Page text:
Listening Skills

October 30, 2013 / Automotive, Dealership, Sales /
Listening - Strong Automotive

A very smart dealer once told me that selling cars was the easiest thing he had ever done in his career and owning a dealership was the hardest.  His trick was listening to the customers. He would let the husband describe what he wanted in a car while the wife explained what she didn’t want. After hearing both sides he could make a deal.

People forget that the art of selling starts by understanding the art of listening.

I thought about this while in a dealership the other day. The general manager and the used car manager were discussing  a deal they couldn’t close with a customer. What struck me were their phrases. “We should stick them in this.” “Why didn’t you try to roll them in that?”

As I listened to the reasons why the customers didn’t end up buying a car I laughed to myself and thought, “No wonder they didn’t buy a car, you didn’t listen to what they wanted. You just told them what they should buy.”

The managers said things like, “The wife didn’t want this one because it didn’t have enough room, and the husband wanted all-wheel drive.” I was totally amazed at how little attention senior management was paying to the actual concerns of a customer.

There is far less one-on-one communication that goes on between a salesperson and a customer today vs. 30 years ago. The salespeople (both floor and Internet) need to remember to listen and learn what they don’t know before they tell customers what they know.  It doesn’t matter how customers communicate with you. You are still selling to the customer, and that is the most important thing.

The two people in the room were not successful in making a deal because they didn’t listen to what the customer wanted before they tried to tell them what they needed.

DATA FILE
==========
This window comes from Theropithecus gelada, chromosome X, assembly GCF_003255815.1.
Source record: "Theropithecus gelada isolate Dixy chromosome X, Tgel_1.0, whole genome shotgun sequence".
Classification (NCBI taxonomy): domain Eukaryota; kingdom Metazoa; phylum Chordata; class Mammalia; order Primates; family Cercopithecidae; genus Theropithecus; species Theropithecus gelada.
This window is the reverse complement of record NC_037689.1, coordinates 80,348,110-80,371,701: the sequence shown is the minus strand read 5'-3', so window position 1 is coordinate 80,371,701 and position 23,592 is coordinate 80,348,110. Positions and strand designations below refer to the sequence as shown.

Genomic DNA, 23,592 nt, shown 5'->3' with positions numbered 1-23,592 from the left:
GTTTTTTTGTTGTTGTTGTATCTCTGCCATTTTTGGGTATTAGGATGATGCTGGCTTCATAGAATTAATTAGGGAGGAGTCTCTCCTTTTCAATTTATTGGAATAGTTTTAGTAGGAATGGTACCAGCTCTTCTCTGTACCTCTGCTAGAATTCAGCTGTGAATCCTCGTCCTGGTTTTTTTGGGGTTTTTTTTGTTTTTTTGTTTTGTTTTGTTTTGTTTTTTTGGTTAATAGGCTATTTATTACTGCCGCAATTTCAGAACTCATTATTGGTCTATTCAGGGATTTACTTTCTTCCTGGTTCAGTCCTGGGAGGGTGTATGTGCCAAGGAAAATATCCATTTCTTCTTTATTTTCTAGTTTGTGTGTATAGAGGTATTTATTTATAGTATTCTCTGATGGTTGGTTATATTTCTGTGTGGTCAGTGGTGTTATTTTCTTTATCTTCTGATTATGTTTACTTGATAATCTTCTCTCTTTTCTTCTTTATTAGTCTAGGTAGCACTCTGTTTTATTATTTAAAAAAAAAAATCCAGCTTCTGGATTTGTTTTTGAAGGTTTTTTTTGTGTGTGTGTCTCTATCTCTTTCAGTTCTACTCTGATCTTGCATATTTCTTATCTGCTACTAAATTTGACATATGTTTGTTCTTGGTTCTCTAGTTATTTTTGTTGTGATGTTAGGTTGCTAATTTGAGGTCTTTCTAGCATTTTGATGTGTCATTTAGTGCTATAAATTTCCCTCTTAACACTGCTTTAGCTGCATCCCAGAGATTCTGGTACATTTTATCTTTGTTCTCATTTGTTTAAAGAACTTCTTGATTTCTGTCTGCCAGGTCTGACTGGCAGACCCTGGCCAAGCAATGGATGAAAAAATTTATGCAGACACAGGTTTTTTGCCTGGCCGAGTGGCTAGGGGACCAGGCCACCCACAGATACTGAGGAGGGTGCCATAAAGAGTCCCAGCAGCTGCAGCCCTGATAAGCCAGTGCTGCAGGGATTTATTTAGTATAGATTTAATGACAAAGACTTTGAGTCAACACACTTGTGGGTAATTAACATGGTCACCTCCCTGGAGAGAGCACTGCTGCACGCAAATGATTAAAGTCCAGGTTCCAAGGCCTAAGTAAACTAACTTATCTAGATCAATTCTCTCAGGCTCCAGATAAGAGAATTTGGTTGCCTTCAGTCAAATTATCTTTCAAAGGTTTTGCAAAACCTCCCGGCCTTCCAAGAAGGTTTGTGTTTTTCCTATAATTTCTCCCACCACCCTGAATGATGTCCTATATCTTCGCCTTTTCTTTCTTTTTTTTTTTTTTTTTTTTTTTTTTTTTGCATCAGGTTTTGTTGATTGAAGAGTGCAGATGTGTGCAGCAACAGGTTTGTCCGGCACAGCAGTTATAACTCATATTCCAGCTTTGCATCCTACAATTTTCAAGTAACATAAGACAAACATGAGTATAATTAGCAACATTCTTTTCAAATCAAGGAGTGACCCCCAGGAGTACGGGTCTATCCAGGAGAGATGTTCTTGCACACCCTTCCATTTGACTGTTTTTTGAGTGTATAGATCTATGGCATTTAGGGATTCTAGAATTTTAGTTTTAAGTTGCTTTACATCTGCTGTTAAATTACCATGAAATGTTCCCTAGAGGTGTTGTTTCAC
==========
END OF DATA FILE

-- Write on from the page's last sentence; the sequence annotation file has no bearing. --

About the author

John Paul Strong: For someone who spends an average of 135 days outside of the office meeting with clients, John Paul Strong remains the driving force behind his Birmingham-based advertising agency, Strong Automotive Merchandising. Strong began his career as a fresh-faced account executive at Martin Advertising. Learning much, but never satisfied, he convinced his father to partner with him in reopening their own advertising agency in 2004, catering exclusively to the automotive industry. The company started strong but humble. The original roster of 10 employees and eight clients has exploded today, growing to 100 full-time employees and more than 220 automotive dealers. And it hasn’t gone without notice. Along the way, Strong Automotive Merchandising has been recognized as a perennial winner in Birmingham’s Best Places to Work contest and as a Top 20 Agency among Google’s National Ad Partners. Yet, Strong still finds time to share what he’s learned along the way. As an avid writer, he has published two books in the Next Day Traffic series, along with more than 1,000 automotive-focused blog posts. He is also a member of the Texas Auto Writers Association, and his success has been recognized in the Birmingham Business Journal’s 2013 “Top 40 Under 40” feature and the 2017 CEO Awards. The foundation for Strong’s career began at the University of Montevallo where he earned a bachelor’s degree in communication studies and advanced public speaking. Always staying ahead of the competition, Strong later went on to study in Harvard Business School’s Executive Education Program. Amid all of his endeavors, Strong always makes time for what matters most – his family. He is a proud husband to Amy, and father to Lilly Grace, Anne Charlotte, Hudson, and Ford.